reply to post by elevenaugust
Okay, where to begin?
With this paper, I want to demonstrate that we are probably living in the most important century for the humankind, as (and this is not only a strong intuition) there's no doubt in my mind that the final proof of extraterrestrial life will be found within the century.
- Distance is still an obstacle: discoveries methods can only be used in a combination way for relatively nearby stars out to about 160 light-years from Earth (exceptionnally up to 300 light-years):
as of February 2011, NASA's Kepler mission had identified 1,235 unconfirmed planetary candidates associated with 997 host stars, based on the first four months of data from the space-based telescope, including 54 that may be in the habitable zone.
Originally posted by elevenaugust
Okay, where to begin?
the final proof of extraterrestrial life will be found within the century.
I think we shouldn't limit ourselves by just searching for "Earth sized" planets in habitable zones. Other larger and smaller planets in the same zone may also contain life. If we are just looking for another planet to colonize then yes we need similar atmosphere and gravity etc which an Earth sized planet may offer. But, If we are searching strictly for signs of "Life" it may have found a way to develop on any number of sized planets in the "Habitable Zone. IMO.
There are many different classes of extremophiles that range all around the globe, each corresponding to the way its environmental niche differs from mesophilic conditions. These classifications are not exclusive. Many extremophiles fall under multiple categories. For example, organisms living inside hot rocks deep under Earth's surface are both thermophilic and barophilic.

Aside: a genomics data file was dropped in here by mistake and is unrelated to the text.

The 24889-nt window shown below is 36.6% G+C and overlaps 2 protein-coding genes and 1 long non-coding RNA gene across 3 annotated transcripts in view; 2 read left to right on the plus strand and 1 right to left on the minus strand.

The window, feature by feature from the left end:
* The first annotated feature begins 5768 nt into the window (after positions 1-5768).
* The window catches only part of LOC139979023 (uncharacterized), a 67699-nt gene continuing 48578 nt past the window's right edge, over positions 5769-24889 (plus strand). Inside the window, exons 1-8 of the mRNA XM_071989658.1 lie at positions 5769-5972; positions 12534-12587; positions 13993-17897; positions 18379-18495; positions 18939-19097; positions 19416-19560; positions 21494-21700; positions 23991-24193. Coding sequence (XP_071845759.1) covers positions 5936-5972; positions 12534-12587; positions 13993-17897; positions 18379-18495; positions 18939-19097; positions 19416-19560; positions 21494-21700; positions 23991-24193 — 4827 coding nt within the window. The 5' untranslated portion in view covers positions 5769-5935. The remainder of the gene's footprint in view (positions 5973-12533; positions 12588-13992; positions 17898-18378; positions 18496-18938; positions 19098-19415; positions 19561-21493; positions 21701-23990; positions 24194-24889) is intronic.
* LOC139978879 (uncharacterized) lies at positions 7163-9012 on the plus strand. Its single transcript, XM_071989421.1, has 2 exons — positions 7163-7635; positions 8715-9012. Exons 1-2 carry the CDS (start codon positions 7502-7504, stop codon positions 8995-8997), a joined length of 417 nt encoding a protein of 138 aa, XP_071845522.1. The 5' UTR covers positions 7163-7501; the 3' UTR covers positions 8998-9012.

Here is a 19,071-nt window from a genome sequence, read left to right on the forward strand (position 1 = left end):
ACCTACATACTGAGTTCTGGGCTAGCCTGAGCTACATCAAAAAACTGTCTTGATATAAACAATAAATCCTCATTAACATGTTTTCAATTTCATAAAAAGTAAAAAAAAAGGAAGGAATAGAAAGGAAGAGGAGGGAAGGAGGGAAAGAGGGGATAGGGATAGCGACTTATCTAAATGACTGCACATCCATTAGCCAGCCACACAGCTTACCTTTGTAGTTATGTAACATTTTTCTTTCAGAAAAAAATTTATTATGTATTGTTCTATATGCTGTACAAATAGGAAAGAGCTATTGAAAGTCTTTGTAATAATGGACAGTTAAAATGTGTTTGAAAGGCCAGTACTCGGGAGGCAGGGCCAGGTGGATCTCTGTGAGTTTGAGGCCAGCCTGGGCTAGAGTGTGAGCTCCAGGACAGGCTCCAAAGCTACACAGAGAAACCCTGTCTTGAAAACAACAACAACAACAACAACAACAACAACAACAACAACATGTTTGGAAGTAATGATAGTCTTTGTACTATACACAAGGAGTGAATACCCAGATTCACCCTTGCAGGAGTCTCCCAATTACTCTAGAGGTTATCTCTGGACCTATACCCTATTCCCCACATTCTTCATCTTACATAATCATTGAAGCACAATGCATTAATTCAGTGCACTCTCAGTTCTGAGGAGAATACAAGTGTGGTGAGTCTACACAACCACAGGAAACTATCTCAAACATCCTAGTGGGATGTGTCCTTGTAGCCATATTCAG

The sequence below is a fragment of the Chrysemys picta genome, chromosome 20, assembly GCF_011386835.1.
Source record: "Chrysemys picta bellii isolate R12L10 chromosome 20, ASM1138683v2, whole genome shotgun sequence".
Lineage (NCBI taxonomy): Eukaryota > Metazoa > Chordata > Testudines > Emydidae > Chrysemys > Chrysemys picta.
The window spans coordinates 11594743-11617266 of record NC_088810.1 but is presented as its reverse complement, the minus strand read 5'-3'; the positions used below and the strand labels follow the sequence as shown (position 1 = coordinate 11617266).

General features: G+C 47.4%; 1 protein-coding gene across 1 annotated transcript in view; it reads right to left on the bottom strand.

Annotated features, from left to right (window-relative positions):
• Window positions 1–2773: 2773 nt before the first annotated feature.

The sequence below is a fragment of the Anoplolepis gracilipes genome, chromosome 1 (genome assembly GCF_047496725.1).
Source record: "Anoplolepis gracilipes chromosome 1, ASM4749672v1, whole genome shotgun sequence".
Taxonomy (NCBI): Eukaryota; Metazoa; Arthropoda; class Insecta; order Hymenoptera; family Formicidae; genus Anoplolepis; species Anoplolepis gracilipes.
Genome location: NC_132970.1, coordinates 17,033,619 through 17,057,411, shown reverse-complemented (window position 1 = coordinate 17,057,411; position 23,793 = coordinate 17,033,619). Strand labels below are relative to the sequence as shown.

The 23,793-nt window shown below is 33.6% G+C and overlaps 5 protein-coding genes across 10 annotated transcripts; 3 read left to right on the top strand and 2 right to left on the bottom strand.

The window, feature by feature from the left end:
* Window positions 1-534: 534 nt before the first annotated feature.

An organism with optimal growth at pH levels of 3 or below
An organism with optimal growth at pH levels of 9 or above
An organism that lives in microscopic spaces within rocks, such as pores between aggregate grains; these may also be called Endolith, a term that also includes organisms populating fissures, aquifers, and faults filled with groundwater in the deep subsurface.
An organism requiring at least 0.2M concentrations of salt (NaCl) for growth
An organism that can thrive at temperatures between 80–122 °C, such as those found in hydrothermal systems
An organism that lives underneath rocks in cold deserts
An organism (usually bacteria) whose sole source of carbon is carbon dioxide and exergonic inorganic oxidation (chemolithotrophs) such as Nitrosomonas europaea; these organisms are capable of deriving energy from reduced mineral compounds like pyrites, and are active in geochemical cycling and the weathering of parent bedrock to form soil
capable of tolerating high levels of dissolved heavy metals in solution, such as copper, cadmium, arsenic, and zinc; examples include Ferroplasma sp. and Cupriavidus metallidurans
An organism capable of growth in nutritionally limited environments
An organism capable of growth in environments with a high sugar concentration
An organism that lives optimally at high hydrostatic pressure; common in the deep terrestrial subsurface, as well as in oceanic trenches
An organism that qualifies as an extremophile under more than one category
An organism capable of survival, growth or reproduction at temperatures of -15 °C or lower for extended periods; common in cold soils, permafrost, polar ice, cold ocean water, and in or under alpine snowpack
Organisms resistant to high levels of ionizing radiation, most commonly ultraviolet radiation, but also including organisms capable of resisting nuclear radiation
An organism that can thrive at temperatures between 60–80 °C
Combination of thermophile and acidophile that prefer temperatures of 70–80 °C and pH between 2 and 3
An organism that can grow in extremely dry, desiccating conditions; this type is exemplified by the soil microbes of the Atacama Desert
If we are not to apply the scientific observations we have discovered to be repeatable.